Poor balance: Lean back against a wall or sit in a chair with your feet flat on the ground, shoulder width apart.

Practice Empathy

Description

Number youth off as 1’s and 2’s. Ask the 1’s to stand in a line facing the 2’s (like a mirror). Each student’s partner will be standing in front of him or her, as if a reflection. Ask the 1’s to tell the 2’s about something exciting, while the 2’s “mirror” their excitement. Switch roles and repeat. After each partner has had a chance to play each role, change the emotion of the story to mad, sad, happy, etc.

Practice Spelling Words

Description

Ask the youth to write a spelling word in the air with their fingers. Once they write the word in the air, ask them to trace a line moving from left to right underneath the letters, then right to left. Take it to the next level! Ask the youth to point to the letters (in their correct placement) as they are called out. Remind youth to use their opposite hand and then, other parts of their bodies such as their toe or elbow.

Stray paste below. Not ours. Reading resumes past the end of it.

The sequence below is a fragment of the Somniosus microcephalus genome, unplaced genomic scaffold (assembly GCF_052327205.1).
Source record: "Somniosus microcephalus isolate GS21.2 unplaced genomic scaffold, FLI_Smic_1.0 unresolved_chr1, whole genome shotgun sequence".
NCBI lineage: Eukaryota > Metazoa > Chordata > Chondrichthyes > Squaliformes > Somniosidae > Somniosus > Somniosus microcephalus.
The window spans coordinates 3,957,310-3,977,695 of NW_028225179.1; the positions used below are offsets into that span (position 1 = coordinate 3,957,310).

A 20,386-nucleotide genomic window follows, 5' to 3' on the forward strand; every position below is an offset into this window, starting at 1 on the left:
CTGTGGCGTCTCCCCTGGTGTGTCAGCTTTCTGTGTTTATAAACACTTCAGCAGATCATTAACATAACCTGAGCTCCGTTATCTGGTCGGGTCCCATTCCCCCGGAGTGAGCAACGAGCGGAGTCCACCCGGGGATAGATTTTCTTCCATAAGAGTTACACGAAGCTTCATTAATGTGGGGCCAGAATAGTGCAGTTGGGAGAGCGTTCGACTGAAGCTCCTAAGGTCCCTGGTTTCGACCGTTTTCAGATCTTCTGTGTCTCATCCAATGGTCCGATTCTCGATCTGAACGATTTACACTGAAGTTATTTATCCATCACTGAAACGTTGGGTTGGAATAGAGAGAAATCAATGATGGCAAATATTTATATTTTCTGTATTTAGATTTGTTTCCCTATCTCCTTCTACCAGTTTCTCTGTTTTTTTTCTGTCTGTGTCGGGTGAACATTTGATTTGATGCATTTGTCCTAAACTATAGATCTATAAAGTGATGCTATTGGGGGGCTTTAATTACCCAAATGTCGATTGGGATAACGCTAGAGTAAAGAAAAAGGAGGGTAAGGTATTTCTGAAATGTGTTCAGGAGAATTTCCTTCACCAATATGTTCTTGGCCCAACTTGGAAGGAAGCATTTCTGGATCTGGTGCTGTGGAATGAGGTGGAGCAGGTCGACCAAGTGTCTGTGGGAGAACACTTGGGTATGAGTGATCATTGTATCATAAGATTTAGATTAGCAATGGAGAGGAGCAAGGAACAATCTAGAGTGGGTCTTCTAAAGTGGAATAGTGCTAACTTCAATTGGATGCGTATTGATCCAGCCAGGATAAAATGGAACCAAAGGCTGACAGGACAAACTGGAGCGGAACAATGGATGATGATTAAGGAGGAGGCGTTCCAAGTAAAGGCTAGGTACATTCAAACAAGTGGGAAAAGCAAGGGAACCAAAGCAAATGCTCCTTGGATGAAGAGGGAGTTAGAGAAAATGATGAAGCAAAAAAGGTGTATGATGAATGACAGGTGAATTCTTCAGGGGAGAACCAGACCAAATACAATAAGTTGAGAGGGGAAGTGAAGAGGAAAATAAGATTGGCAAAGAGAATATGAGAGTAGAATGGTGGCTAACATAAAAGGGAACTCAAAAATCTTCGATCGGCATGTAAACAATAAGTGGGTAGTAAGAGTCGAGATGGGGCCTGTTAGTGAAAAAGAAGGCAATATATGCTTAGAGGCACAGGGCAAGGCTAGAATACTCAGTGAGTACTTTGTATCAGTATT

Tour Guide

Description

Studying one of the 50 great states in the U.S.? Take a tour by physically moving through the landmarks! For example, take a tour around Minnesota: walk across the Mississippi Headwaters in Itasca State Park, climb a white pine, walk tall with a moose, swim in one of the 14,000 lakes, play an instrument at Orchestra Hall, climb Eagle Mountain (the highest point in Minnesota), march up the steps at the State Capital and run around the Spoonbridge and Cherry in the Minneapolis Sculpture Garden. Follow the curriculum for pictures and maps.